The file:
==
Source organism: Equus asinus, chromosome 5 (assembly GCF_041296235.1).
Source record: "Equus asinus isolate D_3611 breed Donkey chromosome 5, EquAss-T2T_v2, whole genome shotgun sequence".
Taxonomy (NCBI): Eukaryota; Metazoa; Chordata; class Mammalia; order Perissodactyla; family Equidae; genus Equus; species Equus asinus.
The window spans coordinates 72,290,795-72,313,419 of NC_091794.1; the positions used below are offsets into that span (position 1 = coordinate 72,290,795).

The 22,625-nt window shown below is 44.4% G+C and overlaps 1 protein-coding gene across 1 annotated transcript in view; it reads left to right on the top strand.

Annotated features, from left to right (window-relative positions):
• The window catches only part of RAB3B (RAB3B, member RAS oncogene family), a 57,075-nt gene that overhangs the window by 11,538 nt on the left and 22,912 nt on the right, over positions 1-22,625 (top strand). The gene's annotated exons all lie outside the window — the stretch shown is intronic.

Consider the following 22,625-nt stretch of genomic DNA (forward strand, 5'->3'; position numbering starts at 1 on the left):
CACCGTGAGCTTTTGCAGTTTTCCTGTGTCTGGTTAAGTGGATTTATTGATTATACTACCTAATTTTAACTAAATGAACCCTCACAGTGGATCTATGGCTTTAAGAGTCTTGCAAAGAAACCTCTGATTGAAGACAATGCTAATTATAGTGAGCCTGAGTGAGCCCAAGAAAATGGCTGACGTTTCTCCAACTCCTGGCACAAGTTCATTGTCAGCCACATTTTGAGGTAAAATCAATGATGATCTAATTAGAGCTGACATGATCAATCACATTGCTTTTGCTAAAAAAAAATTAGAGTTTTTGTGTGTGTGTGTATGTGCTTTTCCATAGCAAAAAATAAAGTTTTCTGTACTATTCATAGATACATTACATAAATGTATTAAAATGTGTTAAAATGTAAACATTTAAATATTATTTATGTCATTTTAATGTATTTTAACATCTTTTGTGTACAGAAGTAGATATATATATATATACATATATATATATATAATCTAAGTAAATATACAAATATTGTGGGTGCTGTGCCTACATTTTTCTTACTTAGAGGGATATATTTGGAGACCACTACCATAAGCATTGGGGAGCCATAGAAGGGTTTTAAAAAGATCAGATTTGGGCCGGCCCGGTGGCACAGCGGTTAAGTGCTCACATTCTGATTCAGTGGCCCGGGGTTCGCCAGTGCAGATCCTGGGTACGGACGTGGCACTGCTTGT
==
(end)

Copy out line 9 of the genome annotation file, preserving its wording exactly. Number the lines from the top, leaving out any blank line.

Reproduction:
CACCGTGAGCTTTTGCAGTTTTCCTGTGTCTGGTTAAGTGGATTTATTGATTATACTACCTAATTTTAACTAAATGAACCCTCACAGTGGATCTATGGCTTTAAGAGTCTTGCAAAGAAACCTCTGATTGAAGACAATGCTAATTATAGTGAGCCTGAGTGAGCCCAAGAAAATGGCTGACGTTTCTCCAACTCCTGGCACAAGTTCATTGTCAGCCACATTTTGAGGTAAAATCAATGATGATCTAATTAGAGCTGACATGATCAATCACATTGCTTTTGCTAAAAAAAAATTAGAGTTTTTGTGTGTGTGTGTATGTGCTTTTCCATAGCAAAAAATAAAGTTTTCTGTACTATTCATAGATACATTACATAAATGTATTAAAATGTGTTAAAATGTAAACATTTAAATATTATTTATGTCATTTTAATGTATTTTAACATCTTTTGTGTACAGAAGTAGATATATATATATATACATATATATATATATAATCTAAGTAAATATACAAATATTGTGGGTGCTGTGCCTACATTTTTCTTACTTAGAGGGATATATTTGGAGACCACTACCATAAGCATTGGGGAGCCATAGAAGGGTTTTAAAAAGATCAGATTTGGGCCGGCCCGGTGGCACAGCGGTTAAGTGCTCACATTCTGATTCAGTGGCCCGGGGTTCGCCAGTGCAGATCCTGGGTACGGACGTGGCACTGCTTGT